I had the opportunity to experience hands-on practical in writing algorithms and computer codes for running the climate simulations for ASEAN countries. We also had the opportunity to discuss worksheet results and brief reports were given by each group on the day’s accomplishments.

On the final 2 days of the workshop, we were allowed to choose any of the Work Packages, namely WP1 (Annual Cycle), WP2 (Precipitation and Temperature), WP3 (Monsoons) and WP4 (Extreme events). Regional Climate Models historical (hindcast) runs were evaluated against observations for each of these work packages, and their future projections were also analysed.

I chose WP1 (Annual Cycle) to analyse the annual cycle for the precipitation and surface temperature of Southeast Asia regions, using the data analysis tools, i.e. CDO and NCL. The objective of the study is to understand the changes in climate parameters especially surface air temperature and precipitation for individual countries of South East Asia and to analyse the future projections for this region.

The next steps were to work together among the WP group for the next 5 months to come out with a more detailed technical report.

SEACAM workshop 4 (25-27 Febuary 2014, Singapore)

The 4th SEACAM workshop focused on reviewing and improving analyses done on the PRECIS Regional Climate Modelling output at the previous workshop in Phnom Penh and the subsequent months following that workshop. The main aim of this workshop was to finish the first draft of the technical report covering the findings, which will be submitted in late March 2014.

Our WP1 group photo at work during SEACAM 4 (Singapore)
Our WP1 group photo at work during SEACAM 4

In this workshop, participants continued to work on the visualisation and the analyses of the model output in their respective work packages and discussed their findings. Future work of SEACAM was also discussed at the fourth workshop. The participants had the opportunity to listen to a series of science talks given by various scientists around the globe.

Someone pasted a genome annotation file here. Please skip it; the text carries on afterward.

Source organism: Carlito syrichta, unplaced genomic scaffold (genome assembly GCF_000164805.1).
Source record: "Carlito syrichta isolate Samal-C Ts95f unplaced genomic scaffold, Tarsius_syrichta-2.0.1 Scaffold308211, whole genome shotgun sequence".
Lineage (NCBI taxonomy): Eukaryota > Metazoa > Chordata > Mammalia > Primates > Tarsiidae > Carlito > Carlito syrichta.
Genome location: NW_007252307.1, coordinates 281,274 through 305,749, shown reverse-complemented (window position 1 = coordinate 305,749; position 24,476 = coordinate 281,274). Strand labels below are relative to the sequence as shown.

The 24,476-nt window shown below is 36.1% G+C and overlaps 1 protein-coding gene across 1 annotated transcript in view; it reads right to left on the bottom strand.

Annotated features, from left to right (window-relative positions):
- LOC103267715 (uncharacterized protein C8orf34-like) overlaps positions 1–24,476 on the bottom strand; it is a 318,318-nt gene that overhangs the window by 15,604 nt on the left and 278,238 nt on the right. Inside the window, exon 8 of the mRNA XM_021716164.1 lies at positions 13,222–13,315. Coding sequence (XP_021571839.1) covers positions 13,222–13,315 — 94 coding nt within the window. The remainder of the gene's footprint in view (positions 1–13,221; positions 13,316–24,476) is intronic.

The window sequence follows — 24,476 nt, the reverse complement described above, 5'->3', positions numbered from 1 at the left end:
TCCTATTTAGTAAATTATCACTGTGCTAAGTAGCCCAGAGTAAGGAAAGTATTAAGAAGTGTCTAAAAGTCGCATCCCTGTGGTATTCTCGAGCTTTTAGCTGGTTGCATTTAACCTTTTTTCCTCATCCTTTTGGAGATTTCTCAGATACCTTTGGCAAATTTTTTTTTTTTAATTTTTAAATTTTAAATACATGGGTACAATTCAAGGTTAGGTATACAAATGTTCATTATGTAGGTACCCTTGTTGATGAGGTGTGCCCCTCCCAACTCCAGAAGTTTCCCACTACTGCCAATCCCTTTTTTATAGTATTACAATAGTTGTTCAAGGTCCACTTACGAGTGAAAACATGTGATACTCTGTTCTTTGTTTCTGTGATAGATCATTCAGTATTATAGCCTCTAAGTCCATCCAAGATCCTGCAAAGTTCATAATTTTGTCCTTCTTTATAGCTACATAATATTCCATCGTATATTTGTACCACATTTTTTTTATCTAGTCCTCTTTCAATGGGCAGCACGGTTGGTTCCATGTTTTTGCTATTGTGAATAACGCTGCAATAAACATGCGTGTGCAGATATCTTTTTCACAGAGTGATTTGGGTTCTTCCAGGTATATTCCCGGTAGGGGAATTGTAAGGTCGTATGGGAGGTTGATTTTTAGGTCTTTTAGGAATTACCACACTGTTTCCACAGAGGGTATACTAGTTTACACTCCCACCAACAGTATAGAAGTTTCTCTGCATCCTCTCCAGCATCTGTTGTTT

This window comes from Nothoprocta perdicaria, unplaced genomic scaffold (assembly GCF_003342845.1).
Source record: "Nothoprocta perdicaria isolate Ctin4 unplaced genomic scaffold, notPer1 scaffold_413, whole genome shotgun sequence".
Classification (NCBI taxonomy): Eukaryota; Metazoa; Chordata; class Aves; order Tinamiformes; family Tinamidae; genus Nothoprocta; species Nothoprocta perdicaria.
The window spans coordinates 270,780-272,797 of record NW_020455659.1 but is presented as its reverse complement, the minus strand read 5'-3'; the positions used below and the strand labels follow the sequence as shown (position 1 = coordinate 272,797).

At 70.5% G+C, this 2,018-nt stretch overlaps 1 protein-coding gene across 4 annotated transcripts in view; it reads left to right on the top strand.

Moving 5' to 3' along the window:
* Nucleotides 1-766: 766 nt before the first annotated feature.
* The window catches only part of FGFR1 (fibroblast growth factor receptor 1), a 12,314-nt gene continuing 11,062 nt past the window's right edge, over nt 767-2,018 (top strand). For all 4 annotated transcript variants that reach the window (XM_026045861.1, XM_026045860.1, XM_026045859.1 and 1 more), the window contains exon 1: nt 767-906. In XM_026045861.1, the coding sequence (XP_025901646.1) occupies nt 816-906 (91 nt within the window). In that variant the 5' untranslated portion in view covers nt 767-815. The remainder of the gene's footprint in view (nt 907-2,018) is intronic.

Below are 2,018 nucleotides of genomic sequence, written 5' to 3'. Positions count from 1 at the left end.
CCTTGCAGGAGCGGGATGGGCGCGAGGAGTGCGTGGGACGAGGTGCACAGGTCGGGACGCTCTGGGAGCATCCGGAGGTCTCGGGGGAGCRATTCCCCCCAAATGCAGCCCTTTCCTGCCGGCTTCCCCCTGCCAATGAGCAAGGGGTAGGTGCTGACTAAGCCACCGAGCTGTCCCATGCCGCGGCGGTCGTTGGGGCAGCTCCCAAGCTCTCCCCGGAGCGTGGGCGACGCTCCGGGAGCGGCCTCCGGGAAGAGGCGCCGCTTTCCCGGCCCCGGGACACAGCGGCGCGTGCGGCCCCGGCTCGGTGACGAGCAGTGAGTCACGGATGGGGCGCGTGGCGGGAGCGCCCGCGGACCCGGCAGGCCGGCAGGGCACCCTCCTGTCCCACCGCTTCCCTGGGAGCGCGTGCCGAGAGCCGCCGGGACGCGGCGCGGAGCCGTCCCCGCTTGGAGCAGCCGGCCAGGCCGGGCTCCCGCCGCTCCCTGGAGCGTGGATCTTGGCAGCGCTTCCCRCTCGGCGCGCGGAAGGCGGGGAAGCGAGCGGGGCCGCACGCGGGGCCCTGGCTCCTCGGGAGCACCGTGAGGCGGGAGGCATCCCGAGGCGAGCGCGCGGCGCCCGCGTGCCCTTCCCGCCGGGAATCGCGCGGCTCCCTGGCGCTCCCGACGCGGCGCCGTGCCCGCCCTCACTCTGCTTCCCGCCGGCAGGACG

Benefits of a becoming a participant involved in SEACAM project

In this workshop, I have learnt more about the analysis/visualisation of climate model output data and vital skills in scientific software packages which can be used in my future research. Foundational work in analysis of these experiments will enable me and other scientists around Southeast Asia to carry out more specific, in-depth research on the data from these experiments in the future. Formation of professional links with other participants across the ASEAN region and with MOHC scientists were also established during the workshop.

Group photo of SEACAM participants at CCRS, Singapore
Group photo of SEACAM participants at CCRS, Singapore

I would like to take this opportunity to thank Universiti Brunei Darussalam (UBD) for allowing me to attend this excellent workshop and special thanks to the UK FCO, the UK MOHC and CCRS, National Environmental Agency, Singapore for kindly funding this excellent & prestigious workshop. I will continue to establish professional links with various Climate Scientists colleagues across the ASEAN region and World Renowned MOHC scientists for future joint collaborations.